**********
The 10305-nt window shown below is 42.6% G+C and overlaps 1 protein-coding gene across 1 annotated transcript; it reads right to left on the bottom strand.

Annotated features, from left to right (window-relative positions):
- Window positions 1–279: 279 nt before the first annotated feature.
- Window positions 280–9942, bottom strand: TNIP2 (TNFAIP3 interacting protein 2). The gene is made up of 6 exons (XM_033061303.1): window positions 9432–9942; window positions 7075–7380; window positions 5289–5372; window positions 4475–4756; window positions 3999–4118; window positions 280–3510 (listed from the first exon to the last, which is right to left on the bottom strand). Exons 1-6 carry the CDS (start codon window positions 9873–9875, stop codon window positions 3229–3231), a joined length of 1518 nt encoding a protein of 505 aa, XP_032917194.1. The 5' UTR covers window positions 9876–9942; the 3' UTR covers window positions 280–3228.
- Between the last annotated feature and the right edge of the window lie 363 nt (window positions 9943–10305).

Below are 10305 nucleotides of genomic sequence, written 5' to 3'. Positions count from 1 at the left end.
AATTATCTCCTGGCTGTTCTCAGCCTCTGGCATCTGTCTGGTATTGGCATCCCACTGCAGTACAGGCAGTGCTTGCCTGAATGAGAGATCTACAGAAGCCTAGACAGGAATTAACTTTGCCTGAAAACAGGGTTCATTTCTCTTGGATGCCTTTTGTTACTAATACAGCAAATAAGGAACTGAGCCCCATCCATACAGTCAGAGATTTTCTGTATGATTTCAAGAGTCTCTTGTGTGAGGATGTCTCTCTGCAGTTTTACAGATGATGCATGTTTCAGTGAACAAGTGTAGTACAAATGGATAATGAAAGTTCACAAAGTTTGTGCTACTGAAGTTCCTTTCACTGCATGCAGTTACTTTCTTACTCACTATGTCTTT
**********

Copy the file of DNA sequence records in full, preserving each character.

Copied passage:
The 10305-nt window shown below is 42.6% G+C and overlaps 1 protein-coding gene across 1 annotated transcript; it reads right to left on the bottom strand.

Annotated features, from left to right (window-relative positions):
- Window positions 1–279: 279 nt before the first annotated feature.
- Window positions 280–9942, bottom strand: TNIP2 (TNFAIP3 interacting protein 2). The gene is made up of 6 exons (XM_033061303.1): window positions 9432–9942; window positions 7075–7380; window positions 5289–5372; window positions 4475–4756; window positions 3999–4118; window positions 280–3510 (listed from the first exon to the last, which is right to left on the bottom strand). Exons 1-6 carry the CDS (start codon window positions 9873–9875, stop codon window positions 3229–3231), a joined length of 1518 nt encoding a protein of 505 aa, XP_032917194.1. The 5' UTR covers window positions 9876–9942; the 3' UTR covers window positions 280–3228.
- Between the last annotated feature and the right edge of the window lie 363 nt (window positions 9943–10305).

Below are 10305 nucleotides of genomic sequence, written 5' to 3'. Positions count from 1 at the left end.
AATTATCTCCTGGCTGTTCTCAGCCTCTGGCATCTGTCTGGTATTGGCATCCCACTGCAGTACAGGCAGTGCTTGCCTGAATGAGAGATCTACAGAAGCCTAGACAGGAATTAACTTTGCCTGAAAACAGGGTTCATTTCTCTTGGATGCCTTTTGTTACTAATACAGCAAATAAGGAACTGAGCCCCATCCATACAGTCAGAGATTTTCTGTATGATTTCAAGAGTCTCTTGTGTGAGGATGTCTCTCTGCAGTTTTACAGATGATGCATGTTTCAGTGAACAAGTGTAGTACAAATGGATAATGAAAGTTCACAAAGTTTGTGCTACTGAAGTTCCTTTCACTGCATGCAGTTACTTTCTTACTCACTATGTCTTT